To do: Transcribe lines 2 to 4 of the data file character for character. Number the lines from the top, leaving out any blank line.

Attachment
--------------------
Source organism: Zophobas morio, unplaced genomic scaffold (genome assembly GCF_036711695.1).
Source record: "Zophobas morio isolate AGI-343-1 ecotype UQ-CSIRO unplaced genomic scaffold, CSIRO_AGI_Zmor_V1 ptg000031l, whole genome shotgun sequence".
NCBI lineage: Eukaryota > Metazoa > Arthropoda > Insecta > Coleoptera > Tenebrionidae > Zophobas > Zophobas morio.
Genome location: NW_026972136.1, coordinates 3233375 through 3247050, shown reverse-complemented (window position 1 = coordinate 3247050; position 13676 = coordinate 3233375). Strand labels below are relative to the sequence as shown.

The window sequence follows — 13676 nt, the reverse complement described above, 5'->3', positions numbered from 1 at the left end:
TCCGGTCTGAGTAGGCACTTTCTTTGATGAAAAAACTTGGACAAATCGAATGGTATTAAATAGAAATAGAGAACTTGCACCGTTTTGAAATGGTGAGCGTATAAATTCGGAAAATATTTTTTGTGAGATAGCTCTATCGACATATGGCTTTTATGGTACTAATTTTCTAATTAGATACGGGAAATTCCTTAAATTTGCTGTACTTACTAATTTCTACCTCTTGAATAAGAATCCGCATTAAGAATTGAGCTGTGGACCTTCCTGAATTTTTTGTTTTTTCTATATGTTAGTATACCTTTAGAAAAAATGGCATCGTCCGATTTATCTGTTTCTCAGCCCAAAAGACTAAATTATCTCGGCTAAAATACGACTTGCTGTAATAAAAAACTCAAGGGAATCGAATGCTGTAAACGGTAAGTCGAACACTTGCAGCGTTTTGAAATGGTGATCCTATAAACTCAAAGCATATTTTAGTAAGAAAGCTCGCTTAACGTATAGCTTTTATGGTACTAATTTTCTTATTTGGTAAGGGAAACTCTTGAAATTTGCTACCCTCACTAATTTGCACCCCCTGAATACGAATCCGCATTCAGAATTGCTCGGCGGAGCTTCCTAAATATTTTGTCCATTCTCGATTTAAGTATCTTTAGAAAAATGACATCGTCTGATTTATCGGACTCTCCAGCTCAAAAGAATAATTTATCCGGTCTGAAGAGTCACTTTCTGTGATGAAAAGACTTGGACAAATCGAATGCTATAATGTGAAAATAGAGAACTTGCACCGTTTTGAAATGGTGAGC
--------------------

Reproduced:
Source record: "Zophobas morio isolate AGI-343-1 ecotype UQ-CSIRO unplaced genomic scaffold, CSIRO_AGI_Zmor_V1 ptg000031l, whole genome shotgun sequence".
NCBI lineage: Eukaryota > Metazoa > Arthropoda > Insecta > Coleoptera > Tenebrionidae > Zophobas > Zophobas morio.
Genome location: NW_026972136.1, coordinates 3233375 through 3247050, shown reverse-complemented (window position 1 = coordinate 3247050; position 13676 = coordinate 3233375). Strand labels below are relative to the sequence as shown.